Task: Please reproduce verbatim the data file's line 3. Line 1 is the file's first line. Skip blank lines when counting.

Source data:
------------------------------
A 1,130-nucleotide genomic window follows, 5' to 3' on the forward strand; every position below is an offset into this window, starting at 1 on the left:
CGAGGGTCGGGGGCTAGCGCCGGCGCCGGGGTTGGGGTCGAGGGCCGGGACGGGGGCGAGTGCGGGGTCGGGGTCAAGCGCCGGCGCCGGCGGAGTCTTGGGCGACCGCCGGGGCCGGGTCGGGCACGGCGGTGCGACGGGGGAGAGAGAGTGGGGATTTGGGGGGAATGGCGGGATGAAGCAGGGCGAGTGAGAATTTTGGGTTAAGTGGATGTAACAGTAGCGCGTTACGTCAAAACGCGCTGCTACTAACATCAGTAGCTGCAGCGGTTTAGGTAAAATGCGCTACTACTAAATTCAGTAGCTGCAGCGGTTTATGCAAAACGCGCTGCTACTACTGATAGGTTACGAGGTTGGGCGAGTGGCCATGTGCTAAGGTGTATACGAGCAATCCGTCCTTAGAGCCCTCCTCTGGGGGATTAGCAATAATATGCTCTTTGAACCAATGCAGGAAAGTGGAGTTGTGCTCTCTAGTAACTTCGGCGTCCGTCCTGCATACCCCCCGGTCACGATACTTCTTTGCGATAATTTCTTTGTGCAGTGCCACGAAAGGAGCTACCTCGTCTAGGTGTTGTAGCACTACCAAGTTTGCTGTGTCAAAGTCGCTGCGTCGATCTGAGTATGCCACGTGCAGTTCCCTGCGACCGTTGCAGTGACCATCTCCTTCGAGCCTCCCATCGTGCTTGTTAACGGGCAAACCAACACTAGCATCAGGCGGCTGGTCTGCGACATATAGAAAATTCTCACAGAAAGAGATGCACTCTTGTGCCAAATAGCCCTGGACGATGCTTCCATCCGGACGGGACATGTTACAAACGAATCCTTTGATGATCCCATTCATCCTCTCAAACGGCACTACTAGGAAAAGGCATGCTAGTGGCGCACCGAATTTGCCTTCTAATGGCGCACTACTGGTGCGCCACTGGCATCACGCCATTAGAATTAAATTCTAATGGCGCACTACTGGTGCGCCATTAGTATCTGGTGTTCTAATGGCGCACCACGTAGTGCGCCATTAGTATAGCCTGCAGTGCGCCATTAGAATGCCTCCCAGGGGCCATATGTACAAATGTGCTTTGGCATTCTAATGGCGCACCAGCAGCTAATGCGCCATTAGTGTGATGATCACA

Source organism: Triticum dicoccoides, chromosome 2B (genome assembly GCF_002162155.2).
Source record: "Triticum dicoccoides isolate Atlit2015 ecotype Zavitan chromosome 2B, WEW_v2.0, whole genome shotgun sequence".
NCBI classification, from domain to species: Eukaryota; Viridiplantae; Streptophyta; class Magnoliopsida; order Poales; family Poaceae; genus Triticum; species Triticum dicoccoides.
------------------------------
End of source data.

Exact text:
Source organism: Triticum dicoccoides, chromosome 2B (genome assembly GCF_002162155.2).